Alvar’s stories aren’t short, exactly. Each feels deeply developed, like a novel that ends too soon. Alvar is in the process of developing “In the Country,” the title novella, into a full-length novel, and the richness of the characters and their troubled relationships seem likely to benefit from a more in-depth exploration.
Certain stories, such as “The Virgin of Monte Ramon” and “Old Girl,” never seem to find the momentum promised by their premises (the former, which sees a friendship bud between a boy born without legs and a poor classmate marginalized by her dark skin and uncontrollably heavy menstruation, is particularly intriguing). The best of Alvar’s tales, such as “The Kontrabida,” “Shadow Families” and “The Miracle Worker,” seduce with homely, familiar characters but emotionally stun us with unforeseen twists.
Though slightly uneven, Alvar’s In the Country frankly and evocatively limns the torment of internal conflict, as her characters seek a seemingly impossible compromise between themselves and the world they live in.
The Bottom Line:In a strong debut, Alvar brings to life a range of Filipino experiences that resonate both with the power of a unique identity and the universal wisdom of human experience.
What other reviewers think:NPR: "Beyond literary novelty [...] what will make readers want to remain in the tired and sad company of Alvar's workers and wanderers is her own gorgeous writing style."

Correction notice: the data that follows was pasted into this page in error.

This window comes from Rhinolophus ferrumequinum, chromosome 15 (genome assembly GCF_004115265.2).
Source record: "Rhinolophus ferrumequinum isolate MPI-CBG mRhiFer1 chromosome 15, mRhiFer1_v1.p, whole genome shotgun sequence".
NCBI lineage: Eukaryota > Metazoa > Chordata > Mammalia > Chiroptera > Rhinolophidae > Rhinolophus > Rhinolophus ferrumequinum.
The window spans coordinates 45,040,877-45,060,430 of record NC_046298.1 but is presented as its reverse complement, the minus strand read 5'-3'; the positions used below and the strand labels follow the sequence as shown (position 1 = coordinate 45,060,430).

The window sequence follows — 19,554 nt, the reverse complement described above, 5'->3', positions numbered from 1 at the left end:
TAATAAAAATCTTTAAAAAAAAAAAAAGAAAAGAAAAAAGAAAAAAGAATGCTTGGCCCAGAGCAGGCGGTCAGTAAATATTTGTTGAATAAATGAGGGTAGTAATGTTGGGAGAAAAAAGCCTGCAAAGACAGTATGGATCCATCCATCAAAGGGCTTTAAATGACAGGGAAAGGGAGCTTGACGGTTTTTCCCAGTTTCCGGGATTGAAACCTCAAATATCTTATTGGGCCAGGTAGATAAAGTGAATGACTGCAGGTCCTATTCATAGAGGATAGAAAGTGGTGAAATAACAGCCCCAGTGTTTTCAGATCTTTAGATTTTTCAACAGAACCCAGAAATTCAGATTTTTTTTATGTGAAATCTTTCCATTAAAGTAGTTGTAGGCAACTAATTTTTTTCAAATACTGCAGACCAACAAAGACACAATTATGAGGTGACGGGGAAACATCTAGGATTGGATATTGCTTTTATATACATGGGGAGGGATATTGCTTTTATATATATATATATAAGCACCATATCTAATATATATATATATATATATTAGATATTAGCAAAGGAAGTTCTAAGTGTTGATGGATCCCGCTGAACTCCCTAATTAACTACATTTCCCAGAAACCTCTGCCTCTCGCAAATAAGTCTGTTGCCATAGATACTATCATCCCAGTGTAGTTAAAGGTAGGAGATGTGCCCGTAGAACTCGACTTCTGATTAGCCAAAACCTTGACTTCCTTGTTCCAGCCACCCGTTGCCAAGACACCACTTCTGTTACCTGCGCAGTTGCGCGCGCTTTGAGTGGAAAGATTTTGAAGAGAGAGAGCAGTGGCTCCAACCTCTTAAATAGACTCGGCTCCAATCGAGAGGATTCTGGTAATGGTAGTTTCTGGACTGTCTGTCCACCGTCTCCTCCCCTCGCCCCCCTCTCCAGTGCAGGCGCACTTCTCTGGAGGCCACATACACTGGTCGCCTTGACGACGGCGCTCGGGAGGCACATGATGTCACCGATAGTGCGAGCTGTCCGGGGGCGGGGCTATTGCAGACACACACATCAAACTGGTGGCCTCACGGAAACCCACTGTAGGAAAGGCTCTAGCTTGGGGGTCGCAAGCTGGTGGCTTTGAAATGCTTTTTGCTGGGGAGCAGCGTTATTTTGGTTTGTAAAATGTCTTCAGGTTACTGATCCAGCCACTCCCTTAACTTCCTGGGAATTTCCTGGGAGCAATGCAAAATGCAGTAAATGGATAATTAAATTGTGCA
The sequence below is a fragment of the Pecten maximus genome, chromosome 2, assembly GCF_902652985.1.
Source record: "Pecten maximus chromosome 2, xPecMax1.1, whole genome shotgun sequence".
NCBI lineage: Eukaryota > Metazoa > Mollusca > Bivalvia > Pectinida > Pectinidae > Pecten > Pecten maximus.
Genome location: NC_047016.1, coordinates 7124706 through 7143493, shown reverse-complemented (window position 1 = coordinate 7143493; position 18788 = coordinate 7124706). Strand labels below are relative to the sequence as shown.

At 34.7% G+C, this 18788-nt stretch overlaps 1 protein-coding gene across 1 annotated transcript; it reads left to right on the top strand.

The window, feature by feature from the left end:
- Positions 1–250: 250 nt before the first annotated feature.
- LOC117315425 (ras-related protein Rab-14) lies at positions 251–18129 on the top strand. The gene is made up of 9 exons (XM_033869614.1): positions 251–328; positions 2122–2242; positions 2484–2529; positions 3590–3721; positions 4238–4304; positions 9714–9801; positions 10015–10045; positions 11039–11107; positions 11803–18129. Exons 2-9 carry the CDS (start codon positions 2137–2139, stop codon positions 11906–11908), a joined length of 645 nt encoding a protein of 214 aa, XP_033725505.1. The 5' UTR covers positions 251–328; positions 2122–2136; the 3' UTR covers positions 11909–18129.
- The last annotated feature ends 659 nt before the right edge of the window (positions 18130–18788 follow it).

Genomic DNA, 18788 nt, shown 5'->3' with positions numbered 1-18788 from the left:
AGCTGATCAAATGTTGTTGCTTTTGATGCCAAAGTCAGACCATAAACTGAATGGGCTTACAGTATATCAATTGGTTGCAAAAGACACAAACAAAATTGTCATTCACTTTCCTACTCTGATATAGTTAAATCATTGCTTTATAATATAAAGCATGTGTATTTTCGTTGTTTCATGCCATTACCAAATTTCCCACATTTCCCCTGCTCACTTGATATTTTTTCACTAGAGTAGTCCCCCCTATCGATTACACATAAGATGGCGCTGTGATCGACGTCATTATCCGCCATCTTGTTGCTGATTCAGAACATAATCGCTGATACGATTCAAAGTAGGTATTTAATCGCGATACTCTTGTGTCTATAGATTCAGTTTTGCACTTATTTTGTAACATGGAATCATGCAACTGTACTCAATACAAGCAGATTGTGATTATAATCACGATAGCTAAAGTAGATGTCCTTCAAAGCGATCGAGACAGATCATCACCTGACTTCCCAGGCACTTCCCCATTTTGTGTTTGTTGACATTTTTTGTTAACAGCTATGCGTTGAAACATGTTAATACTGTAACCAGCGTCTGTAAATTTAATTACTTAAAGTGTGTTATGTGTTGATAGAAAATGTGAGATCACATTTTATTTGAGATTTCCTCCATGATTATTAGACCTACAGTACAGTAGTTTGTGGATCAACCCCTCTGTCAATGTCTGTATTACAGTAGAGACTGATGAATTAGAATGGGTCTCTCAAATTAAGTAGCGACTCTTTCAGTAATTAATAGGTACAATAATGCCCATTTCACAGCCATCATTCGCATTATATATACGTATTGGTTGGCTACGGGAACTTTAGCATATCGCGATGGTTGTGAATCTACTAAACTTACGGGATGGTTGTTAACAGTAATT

Publishers Weekly: "In this stunning debut collection, the yearnings of the characters resonate well beyond the page, and each story feels as rich, as deep, and as crafted as a novel."
Who wrote it?Mia Alvar was born in Manila and raised in Bahrain and New York City. She’s published short stories in One Story, The Missouri Review, and more, and has been nominated for the Pushcart Prize twice. In the Country is her debut collection.
Who will read it?Readers who love slow-burning, well-crafted short stories, especially about the immigrant experience.
Opening lines:“My mother was waiting in front of our house when I rode up in a taxi. ‘There you are,’ she said, as if we’d simply lost each other for an hour or two, at a party. I only half-embraced her, afraid she might break if I held too tight. She hadn’t been able to collect me from the airport herself. Years ago my father had forbidden her to drive, though I supposed he could do little to prevent it now.”
Notable passage:“Imagining Jaime’s captor was so easy it hurt. Over the years Milagros’s own brothers, strapped for cash, had accepted every kind of odd job on earth. What threats or offers had been made in exchange for Jaime? His captor might have been a father too, thinking only of his sons, their mouths to feed.
After they drove together a second time through the city, she came home with Jim’s gray suit jacket over her own clothes, exhausted. Beside her Jim gave off the oily smell of someone up all night. Jackie was at the door. Milagros looked away from her and went to bed.
‘Jaime is in the country, visiting relatives,’ she could hear Jim saying. ‘Don’t ask your mother about it.’”
In the Countryby Mia AlvarKnopf, $26.95Published June 16, 2015